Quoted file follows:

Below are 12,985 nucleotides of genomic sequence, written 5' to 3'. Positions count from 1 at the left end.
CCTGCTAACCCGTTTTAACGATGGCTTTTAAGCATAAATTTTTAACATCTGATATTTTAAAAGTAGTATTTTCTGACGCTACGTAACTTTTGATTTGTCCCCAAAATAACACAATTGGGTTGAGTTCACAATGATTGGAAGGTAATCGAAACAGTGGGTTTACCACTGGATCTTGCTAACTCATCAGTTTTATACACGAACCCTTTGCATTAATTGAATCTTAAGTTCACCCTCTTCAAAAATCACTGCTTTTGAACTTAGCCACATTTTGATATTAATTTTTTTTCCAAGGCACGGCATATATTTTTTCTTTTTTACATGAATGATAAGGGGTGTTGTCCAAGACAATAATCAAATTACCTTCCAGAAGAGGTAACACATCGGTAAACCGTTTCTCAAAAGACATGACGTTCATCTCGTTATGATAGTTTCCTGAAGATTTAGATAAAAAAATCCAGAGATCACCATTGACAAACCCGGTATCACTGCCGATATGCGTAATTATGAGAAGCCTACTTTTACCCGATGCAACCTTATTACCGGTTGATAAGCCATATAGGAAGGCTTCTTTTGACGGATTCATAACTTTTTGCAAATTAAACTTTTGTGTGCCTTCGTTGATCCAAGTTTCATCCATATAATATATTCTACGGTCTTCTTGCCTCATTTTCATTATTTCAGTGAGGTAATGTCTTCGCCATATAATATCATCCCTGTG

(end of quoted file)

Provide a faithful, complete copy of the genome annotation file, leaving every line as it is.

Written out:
Below are 12,985 nucleotides of genomic sequence, written 5' to 3'. Positions count from 1 at the left end.
CCTGCTAACCCGTTTTAACGATGGCTTTTAAGCATAAATTTTTAACATCTGATATTTTAAAAGTAGTATTTTCTGACGCTACGTAACTTTTGATTTGTCCCCAAAATAACACAATTGGGTTGAGTTCACAATGATTGGAAGGTAATCGAAACAGTGGGTTTACCACTGGATCTTGCTAACTCATCAGTTTTATACACGAACCCTTTGCATTAATTGAATCTTAAGTTCACCCTCTTCAAAAATCACTGCTTTTGAACTTAGCCACATTTTGATATTAATTTTTTTTCCAAGGCACGGCATATATTTTTTCTTTTTTACATGAATGATAAGGGGTGTTGTCCAAGACAATAATCAAATTACCTTCCAGAAGAGGTAACACATCGGTAAACCGTTTCTCAAAAGACATGACGTTCATCTCGTTATGATAGTTTCCTGAAGATTTAGATAAAAAAATCCAGAGATCACCATTGACAAACCCGGTATCACTGCCGATATGCGTAATTATGAGAAGCCTACTTTTACCCGATGCAACCTTATTACCGGTTGATAAGCCATATAGGAAGGCTTCTTTTGACGGATTCATAACTTTTTGCAAATTAAACTTTTGTGTGCCTTCGTTGATCCAAGTTTCATCCATATAATATATTCTACGGTCTTCTTGCCTCATTTTCATTATTTCAGTGAGGTAATGTCTTCGCCATATAATATCATCCCTGTG